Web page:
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Harrowing Photographs of Migrants Making the Perilous Journey Through the Arizona Desert

Matt NagerForty-three year old Acevedo Guadalupe-Herrera from Ahuacatitlan, Guerrero, Mexico, lays unconscious surrounded by medical officials next to a ranch off Elephant Head Road near Green Valley, Arizona, August 8, 2009. Guadalupe-Herrera was found by a ranch hand and was presumed to be dead, although he recovered with the help of IV fluids and medical attention. He had been walking for five days with little water and no food.

After the creation of the North American Free Trade Agreement in 1994, the US made several attempts to stymie and fortify undocumented movement in established crossings zones beginning with the introduction of Operation Gatekeeper in San Diego, and Operation Hold The Line in El Paso, Texas. One intended and reported result of the operation was to funnel undocumented movement into geographically inhospitable areas of the Sonora desert in Arizona in an attempt to deter potential migrants from crossing the border.

As a result of the longer and hotter path through the desert in Arizona, border deaths in this region have increased dramatically. A study by the Bi-national Migration Institute states that from 1990 to 2012, the Pima County Office of the Medical Examiner examined the remains of 2,238 migrants. Of these deaths, over 750 cases remain unidentified. While apprehension numbers have fallen in recent years, deaths throughout the region have not seen a similar reduction. According to the conservative death estimates of the Border Patrol statistics there were 177 deaths in the Tucson region in 2011 alone.—Matt Nager

Having traveled a fair amount through Latin America, Denver-based photographer Matt Nager had a great interest in shooting a story on the border. In 2008, he came across an article about advances in DNA testing to help identify bodies found in the desert of Arizona. That sparked his interest, and he spent the next year researching the issue and the striking numbers of migrant deaths occurring in Southern Arizona.

During the summer of 2009, Nager spent two months working in Tucson and around Southern Arizona. He spent time with Border Patrol and activist groups who help people who are struggling in the desert. Nager spent a week at the sheriff’s office, which is the first official organization called when a body is found. He photographed inside the medical examiners office during an exam of an unidentified body. Additionally, he spent time with and photographed in the mortuary in Tucson where they cremate bodies that have been unsuccessfully identified.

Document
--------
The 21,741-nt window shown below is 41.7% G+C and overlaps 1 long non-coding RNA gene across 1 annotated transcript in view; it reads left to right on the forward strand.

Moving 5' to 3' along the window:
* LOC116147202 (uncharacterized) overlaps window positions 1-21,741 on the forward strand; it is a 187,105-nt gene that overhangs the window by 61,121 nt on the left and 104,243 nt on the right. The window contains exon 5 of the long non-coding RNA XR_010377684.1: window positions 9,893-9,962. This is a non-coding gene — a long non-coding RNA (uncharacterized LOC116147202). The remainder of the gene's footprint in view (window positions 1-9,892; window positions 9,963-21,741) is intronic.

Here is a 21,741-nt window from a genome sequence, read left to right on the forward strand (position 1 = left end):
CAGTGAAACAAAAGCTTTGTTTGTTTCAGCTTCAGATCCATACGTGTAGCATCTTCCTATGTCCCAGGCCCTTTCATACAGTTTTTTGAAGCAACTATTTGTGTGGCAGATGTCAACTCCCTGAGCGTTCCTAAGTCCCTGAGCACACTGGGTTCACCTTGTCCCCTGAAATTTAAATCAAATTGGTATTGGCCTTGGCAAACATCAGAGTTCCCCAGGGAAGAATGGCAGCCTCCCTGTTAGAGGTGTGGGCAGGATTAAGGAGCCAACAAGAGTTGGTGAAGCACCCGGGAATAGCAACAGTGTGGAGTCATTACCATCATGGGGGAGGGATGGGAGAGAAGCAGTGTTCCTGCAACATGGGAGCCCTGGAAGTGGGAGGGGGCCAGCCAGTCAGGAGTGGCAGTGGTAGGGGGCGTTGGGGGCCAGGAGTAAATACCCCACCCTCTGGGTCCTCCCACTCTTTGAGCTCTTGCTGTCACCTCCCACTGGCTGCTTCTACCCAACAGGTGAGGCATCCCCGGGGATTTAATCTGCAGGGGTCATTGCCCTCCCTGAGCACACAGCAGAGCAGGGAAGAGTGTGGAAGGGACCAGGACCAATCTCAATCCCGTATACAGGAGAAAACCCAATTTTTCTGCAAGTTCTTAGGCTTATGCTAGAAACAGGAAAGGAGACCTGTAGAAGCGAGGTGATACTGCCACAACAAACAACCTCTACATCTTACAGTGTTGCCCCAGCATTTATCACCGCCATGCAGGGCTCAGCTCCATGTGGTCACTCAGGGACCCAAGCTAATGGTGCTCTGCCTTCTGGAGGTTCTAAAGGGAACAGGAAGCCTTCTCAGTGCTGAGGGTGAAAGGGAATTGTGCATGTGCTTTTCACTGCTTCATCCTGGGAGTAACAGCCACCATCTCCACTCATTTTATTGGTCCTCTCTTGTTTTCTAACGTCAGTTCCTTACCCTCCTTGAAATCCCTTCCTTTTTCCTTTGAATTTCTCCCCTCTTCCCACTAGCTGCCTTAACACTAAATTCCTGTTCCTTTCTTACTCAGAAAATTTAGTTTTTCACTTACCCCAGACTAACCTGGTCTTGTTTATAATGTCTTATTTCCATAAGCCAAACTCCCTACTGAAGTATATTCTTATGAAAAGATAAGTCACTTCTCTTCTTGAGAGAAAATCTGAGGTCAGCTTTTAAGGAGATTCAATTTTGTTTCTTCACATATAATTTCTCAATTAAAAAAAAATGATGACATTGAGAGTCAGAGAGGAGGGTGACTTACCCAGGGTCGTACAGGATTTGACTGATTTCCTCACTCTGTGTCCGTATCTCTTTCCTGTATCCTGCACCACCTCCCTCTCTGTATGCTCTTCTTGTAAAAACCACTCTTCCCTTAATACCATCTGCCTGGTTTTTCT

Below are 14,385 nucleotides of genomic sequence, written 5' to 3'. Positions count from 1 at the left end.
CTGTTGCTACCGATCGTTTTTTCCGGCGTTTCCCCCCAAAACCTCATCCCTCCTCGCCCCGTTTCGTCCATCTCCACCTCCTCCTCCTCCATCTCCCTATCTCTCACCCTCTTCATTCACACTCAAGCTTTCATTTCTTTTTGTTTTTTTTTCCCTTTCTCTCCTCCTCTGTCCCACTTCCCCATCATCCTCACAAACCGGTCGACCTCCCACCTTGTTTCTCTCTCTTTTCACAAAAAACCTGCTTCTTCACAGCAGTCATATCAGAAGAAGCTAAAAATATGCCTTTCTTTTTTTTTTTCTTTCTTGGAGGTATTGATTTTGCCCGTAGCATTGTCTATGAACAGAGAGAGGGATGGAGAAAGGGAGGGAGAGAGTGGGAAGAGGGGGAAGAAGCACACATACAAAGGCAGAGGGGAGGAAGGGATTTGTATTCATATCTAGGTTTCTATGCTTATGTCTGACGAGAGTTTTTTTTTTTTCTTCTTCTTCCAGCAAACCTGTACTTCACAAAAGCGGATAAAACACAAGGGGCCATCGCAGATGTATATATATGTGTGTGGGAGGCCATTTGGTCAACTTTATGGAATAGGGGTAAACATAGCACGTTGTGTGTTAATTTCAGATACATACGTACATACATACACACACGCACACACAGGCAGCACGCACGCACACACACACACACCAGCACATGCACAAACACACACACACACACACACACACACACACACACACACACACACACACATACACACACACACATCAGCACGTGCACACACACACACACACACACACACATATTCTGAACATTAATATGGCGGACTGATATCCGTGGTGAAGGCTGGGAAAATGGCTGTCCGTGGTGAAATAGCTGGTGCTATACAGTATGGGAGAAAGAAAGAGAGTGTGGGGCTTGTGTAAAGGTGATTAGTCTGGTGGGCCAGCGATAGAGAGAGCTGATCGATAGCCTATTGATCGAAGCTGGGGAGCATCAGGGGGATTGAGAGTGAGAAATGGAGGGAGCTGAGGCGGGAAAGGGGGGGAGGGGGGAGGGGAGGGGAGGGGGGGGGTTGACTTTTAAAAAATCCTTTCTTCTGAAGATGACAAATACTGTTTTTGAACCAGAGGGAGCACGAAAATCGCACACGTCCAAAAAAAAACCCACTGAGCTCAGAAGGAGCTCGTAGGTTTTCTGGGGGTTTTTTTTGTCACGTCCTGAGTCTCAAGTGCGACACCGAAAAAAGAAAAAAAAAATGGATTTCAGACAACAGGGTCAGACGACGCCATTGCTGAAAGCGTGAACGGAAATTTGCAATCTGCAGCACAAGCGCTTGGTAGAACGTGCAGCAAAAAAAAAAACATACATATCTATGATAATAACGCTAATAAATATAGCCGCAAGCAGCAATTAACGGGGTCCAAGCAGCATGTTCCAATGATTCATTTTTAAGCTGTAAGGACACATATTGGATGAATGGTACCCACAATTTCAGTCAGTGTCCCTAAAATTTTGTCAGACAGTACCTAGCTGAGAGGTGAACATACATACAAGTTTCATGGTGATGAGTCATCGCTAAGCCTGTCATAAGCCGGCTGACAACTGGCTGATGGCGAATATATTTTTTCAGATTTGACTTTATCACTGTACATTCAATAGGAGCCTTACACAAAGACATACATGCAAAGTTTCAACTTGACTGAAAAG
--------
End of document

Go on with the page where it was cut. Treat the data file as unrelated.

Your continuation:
In the years since this project, it appears as if the issue has largely gone unchanged. Statistics show that deaths continue to occur at rates nearing 200 bodies per year. As technology advances, it will undoubtedly become easier to identify bodies. There is now a website, Humane Borders, that documents where each body was found as well as the gender and name of that individual.

Matt_Nager_PhotographyThe US-Mexico border fence is highlighted by Border Patrol headlights under a bright moon in Sasabe, Arizona., Friday, June 5, 2009. Building the wall along the border has resulted in migrants following more secluded and dangerous routes where the wall has not been built.

Matt_Nager_PhotographyBORSTAR agent Karl LaFevre and his dog Cargo search for tracks of unidentified migrants on a gold course in Green Valley along Interstate 19 in Tuscon, Arizona, Friday, June 5, 2009. The housing development and gold course serve as a final drop off and pick up points for migrants traversing the desert to the United States through Mexico.

Matt_Nager_PhotographyRows of body bags, many of which contain remains of unidentified bodies found in the desert, sit in an overflow cooler waiting for ongoing identification examinations outside the Pima County Medical Examiners Office in Tucson, Arizona, August 12, 2009. The increase in deaths in Pima County has resulted in an overflow of caseloads for the medical examiner as the identification process can take years for each body.